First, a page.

Menu Close

How healthy is the US labor market?

On the surface, the December employment report released in early January looked strong. Headline job growth of 216,000 is a robust figure that exceeded the Bloomberg consensus estimate of 170,000. The unemployment rate held steady at 3.7% and average hourly earnings surprised to the upside, growing 0.4% month over month and 4.1% year over year, relative to expectations of 0.3% and 3.9%, respectively.

In its January Labor Market Insights report,Labor Market Insights, NCCI, January 5, 2024. it remained upbeat about the health of the labor market following the December employment report.

In this Economic Outlook for Q4 paper, NCCI will discuss the reasons for its relatively favorable view, detailing the evolution of the labor market in 2023 and why it remain positive on the labor market and the economy heading into 2024.

In 2023, the economy added a net 2.7 million jobs. This is a significant slowdown after 2021 and 2022 saw net job gains of 7.3 million and 4.8 million, respectively.

But these years’ growth partially reflects a bounce back after the economy lost 9.3 million jobs in 2020. In the five years prior to the pandemic, the economy added an average of 2.3 million jobs per year. As we entered (or at least approached) a “new normal” in 2023, it was natural to expect employment growth to slow back towards a steady-state pace.

Indeed, NCCI expects that employment growth will continue to slow in 2024 as the labor market continues to approach a more balanced state of supply and demand. But that slowing is not necessarily a bad thing.

In 2023, there were numerous downward revisions to employment data, but NCCI does not view this as a major indicator of labor market weakness. Establishment survey data from the monthly employment report that the Bureau of Labor Statistics produces is notoriously prone to near-term revisions. Since more accurate employment counts are not available until multiple quarters later, NCCI accepts the inadequacies of the survey data to gain a real-time assessment of how the economy is evolving.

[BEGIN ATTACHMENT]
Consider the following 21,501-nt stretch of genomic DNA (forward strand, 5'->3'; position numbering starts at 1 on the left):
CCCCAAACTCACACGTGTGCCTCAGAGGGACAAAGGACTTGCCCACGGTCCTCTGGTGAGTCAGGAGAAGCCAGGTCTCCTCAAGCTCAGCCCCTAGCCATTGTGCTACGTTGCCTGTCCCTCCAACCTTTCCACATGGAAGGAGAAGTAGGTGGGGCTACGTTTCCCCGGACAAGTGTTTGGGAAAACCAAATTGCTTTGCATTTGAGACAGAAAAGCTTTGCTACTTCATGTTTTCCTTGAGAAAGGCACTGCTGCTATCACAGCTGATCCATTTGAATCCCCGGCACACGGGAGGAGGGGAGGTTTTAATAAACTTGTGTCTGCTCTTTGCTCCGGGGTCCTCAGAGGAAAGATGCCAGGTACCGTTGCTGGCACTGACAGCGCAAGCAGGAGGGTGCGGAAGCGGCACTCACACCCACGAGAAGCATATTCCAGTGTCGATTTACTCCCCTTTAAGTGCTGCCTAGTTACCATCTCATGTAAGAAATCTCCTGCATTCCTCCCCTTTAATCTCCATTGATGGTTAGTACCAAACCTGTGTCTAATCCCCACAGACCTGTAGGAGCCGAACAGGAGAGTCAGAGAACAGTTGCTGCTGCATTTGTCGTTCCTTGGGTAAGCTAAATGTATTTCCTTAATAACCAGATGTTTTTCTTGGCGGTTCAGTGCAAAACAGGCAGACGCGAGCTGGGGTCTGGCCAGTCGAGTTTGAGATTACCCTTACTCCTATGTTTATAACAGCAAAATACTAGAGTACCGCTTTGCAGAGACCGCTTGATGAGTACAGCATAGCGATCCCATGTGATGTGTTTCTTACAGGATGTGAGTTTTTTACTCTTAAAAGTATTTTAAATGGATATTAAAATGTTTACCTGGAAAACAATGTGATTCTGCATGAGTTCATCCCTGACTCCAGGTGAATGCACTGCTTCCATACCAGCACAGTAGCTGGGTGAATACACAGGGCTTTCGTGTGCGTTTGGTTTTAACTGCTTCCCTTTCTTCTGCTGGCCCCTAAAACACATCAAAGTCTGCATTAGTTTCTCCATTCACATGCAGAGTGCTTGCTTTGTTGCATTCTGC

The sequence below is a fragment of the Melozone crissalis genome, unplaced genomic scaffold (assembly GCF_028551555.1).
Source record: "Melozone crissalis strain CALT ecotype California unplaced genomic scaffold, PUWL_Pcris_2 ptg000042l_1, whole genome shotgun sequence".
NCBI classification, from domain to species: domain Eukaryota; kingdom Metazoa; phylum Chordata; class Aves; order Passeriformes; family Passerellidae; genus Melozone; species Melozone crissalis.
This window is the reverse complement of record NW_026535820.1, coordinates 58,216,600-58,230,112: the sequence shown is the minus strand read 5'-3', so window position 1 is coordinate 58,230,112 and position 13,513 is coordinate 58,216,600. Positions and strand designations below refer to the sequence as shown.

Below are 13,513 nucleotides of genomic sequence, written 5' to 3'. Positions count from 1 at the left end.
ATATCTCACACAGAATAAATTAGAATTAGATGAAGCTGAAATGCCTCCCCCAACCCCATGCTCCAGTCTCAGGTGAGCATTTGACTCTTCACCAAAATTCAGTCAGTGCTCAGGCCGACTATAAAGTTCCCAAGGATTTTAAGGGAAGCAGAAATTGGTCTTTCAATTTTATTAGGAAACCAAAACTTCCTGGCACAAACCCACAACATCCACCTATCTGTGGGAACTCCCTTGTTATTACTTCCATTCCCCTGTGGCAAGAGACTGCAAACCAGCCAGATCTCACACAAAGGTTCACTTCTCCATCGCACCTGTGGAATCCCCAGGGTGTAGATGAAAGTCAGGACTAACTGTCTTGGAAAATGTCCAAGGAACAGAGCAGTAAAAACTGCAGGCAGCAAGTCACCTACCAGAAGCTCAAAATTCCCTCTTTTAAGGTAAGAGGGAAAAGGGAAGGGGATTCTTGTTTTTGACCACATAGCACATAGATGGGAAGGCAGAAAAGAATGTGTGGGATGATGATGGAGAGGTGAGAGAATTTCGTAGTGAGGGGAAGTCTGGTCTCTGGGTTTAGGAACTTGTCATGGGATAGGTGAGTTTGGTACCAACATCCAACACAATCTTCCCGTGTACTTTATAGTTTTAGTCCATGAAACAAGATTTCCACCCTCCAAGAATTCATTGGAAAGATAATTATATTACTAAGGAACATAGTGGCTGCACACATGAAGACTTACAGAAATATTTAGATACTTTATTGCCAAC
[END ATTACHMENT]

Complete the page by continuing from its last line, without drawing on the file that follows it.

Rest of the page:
While 2023 revisions have mostly been in one direction (down), post-revision data remains consistent with the story of a labor market that has mostly recovered from the pandemic and is experiencing slower, steadier growth.

On average, the initial labor market reports in 2023 overestimated employment growth by about 37,000 jobs per month. Had the initial print been correct throughout the year, 2023 would have seen a net gain of 3.1 million jobs, indicating an even stronger labor market than already suggested by the 2.7 million adds.

At an industry level, the payroll picture looks much healthier than the employment picture. Thanks primarily to continued elevation in wage growth, nearly all sectors experienced payroll growth close to or above 5% in 2023. Overall payroll gains, a key metric for workers compensation, remained robust.

The full report is available to learn more.